Written by: Jorinde Berben
Image credit: wallpaperflare.com
Picture this: I go to a playground with my sensitive, 6-year old boy. He’s been looking forward to a particular piece of playground equipment since we left for the playground: The manual digger. He’s loved this toy for years, and we only come to this place about 5 times a year since it’s a 45 minute drive from our house.
Due to Corona, everyone only gets 30 minutes on the playground, before we have to leave again.
When we finally get to the digger, after a few hours of playing in areas with less of a waiting line to get in, both of the diggers are already taken. There’s a boy playing on one, and a girl on the other. They’re brother and sister, as it turns out. The mother is sitting close by on the grass.
I tell my son we’ll have to wait and sit down in the grass with him. He waits, patiently, very patiently. The children keep playing for about another 5-10 minutes, by which time I’m already wondering why the mother doesn’t tell her kids that they’ll have to stop sometime soon to let the little boy have a go as well. We’re all on limited time here.
Then, the girl comes off saying ‘I want to do something else.’
I tell Odin ‘Go ahead, you can go on now’ only for the girl to change her mind quickly and get back on saying ‘actually, I think I’ll play until my brother is done. Isn’t this fun to do?’ Absolutely no response from the mother.
It takes another 5 minutes for her to get off the digger and for my boy to finally be able to get on. After another 8 or so minutes it’s time for us to leave again.
Luckily, I finished Brené Brown’s book Rising Strong only two days prior to this incident. It has a ton of great insight and helpful examples, and one key lesson that I’m able to apply right away: Be critical of the story you’re telling yourself. Brown refers to this as your SFD (Shitty First Draft).
Mine ran something like this: “Wow, how incredibly insensitive must this woman be to not even look at us. She just puts her own kids’ interests first and doesn’t abide by any of the unspoken rules of parents: We teach our children turn-taking on the playground and encourage them to do it too. And when her daughter gets off and my son starts to head to the digger, she could at least say that he has the right to get on it now. If only she knew how much he’d looked forward to this. And due to her insensitivity, and this stupid Corona, he won’t get what he wants most. That woman basically ruined this day for my sweet boy, and I bet she doesn’t even follow the 30 mins. max rule!”
It’s not a pretty story, and not one I’m proud of, but here it is anyway. It doesn’t leave room for her emotions or her story at all. And I also pass by some of my emotions I need to reckon with.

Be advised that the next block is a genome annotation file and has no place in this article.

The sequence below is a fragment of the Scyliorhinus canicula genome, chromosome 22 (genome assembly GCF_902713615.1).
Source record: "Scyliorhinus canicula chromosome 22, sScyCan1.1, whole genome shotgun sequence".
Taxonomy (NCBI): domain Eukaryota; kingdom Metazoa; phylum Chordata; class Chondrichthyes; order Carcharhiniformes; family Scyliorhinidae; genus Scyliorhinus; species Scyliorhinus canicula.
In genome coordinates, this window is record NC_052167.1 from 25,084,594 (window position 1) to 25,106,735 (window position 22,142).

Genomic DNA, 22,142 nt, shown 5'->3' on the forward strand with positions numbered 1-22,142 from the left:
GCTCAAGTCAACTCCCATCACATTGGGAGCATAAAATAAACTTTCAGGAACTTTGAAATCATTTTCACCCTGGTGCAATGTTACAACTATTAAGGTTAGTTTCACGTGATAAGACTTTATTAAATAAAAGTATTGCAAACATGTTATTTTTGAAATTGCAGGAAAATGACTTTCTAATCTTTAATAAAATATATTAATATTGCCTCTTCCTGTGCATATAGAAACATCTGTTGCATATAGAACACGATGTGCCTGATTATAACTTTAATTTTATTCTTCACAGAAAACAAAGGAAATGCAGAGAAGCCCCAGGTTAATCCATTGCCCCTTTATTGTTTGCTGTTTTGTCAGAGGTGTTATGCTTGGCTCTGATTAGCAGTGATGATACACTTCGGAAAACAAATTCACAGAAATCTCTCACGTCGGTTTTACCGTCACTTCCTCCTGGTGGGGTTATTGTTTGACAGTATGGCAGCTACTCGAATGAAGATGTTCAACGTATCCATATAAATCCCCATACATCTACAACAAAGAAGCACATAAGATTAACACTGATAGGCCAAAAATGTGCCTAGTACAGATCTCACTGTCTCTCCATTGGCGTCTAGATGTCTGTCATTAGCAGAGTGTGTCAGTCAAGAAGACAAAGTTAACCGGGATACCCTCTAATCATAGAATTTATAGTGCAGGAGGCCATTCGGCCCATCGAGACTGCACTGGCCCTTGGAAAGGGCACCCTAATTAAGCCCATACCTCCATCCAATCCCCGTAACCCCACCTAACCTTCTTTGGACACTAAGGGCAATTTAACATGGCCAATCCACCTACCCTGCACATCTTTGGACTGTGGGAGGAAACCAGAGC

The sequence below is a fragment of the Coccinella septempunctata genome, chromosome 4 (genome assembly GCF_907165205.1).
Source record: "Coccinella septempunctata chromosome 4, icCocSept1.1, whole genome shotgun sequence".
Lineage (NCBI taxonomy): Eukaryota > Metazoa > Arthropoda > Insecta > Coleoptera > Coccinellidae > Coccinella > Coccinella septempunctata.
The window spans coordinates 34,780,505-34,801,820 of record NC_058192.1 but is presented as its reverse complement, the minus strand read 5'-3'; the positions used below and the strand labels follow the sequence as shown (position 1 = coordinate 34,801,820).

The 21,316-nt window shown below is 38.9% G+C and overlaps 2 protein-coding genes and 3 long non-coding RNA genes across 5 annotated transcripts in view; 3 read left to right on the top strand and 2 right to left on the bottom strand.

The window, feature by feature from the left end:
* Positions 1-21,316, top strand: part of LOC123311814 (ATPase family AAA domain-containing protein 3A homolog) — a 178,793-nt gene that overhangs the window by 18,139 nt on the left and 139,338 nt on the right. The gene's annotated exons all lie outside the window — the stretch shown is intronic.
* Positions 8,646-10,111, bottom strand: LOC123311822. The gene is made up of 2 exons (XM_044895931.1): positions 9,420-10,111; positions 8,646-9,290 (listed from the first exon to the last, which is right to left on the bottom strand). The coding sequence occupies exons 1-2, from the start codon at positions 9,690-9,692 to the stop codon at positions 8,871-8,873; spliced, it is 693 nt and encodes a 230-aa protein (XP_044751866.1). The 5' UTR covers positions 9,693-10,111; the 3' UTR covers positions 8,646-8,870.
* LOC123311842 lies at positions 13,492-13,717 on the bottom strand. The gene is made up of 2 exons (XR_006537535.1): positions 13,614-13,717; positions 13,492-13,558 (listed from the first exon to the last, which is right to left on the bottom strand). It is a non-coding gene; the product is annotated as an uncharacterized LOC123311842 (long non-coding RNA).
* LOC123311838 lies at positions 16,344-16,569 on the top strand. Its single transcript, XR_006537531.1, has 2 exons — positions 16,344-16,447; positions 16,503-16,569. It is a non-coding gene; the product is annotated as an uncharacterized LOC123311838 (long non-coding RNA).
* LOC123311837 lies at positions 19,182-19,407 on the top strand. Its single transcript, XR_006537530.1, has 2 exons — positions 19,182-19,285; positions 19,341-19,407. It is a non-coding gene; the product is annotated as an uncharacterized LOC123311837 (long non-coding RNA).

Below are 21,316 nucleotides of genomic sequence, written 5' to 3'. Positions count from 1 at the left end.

Brené Brown encourages us to become curious about our first drafts, because there is valuable information hidden in them, but also to realise that it’s a story we make up that helps us avoid uncertainty, discomfort or outright pain.
At the time of this incident I already felt rather stressed. We had taken 6 kids to a playground that had turned out way busier than we had anticipated. The kids were all disappointed they couldn’t play where they wanted, when they wanted, as were we. My son had already had several challenging moments throughout the day because he was probably just really overwhelmed.
Rather than dealing with that pain though, it was much easier to project all of my anxiety and stress onto a person I did not now, who happened to act in a way I didn’t expect (or failed to act in a way that I expected).
Does that mean I don’t think this situation could’ve played out better? No, I still think it would’ve been nice if the mother had encouraged her kids to share.
But I did notice how the feelings of anger I felt build up were way out of proportion with what was happening, and also did not match how my son responded to the situation at all.
We make up stories about all sorts of things, it’s what we do. We are story-telling creatures and we imagine what we do not know. So faced with a lack of facts or stories of others, we create full blown fantasies that are often untrue and can even be harmful. Just take a look at what theories we have had about the reason this person acted such or so, and how that has influenced your relationships. On a lager scale, this leads to conspiracy theories, widespread skepticism or distrust.
So next time you realise you’re making up a story, see if you can take a step back and see what’s behind it. Who’s telling this story? Is it your adult self, or your inner child? Which feelings can you push away by telling this story? Which uncomfortable truths does it hide? And, are you brave enough to acknowledge that your story might not just be wrong, but might also come from a place within yourself you’re somewhat ashamed of?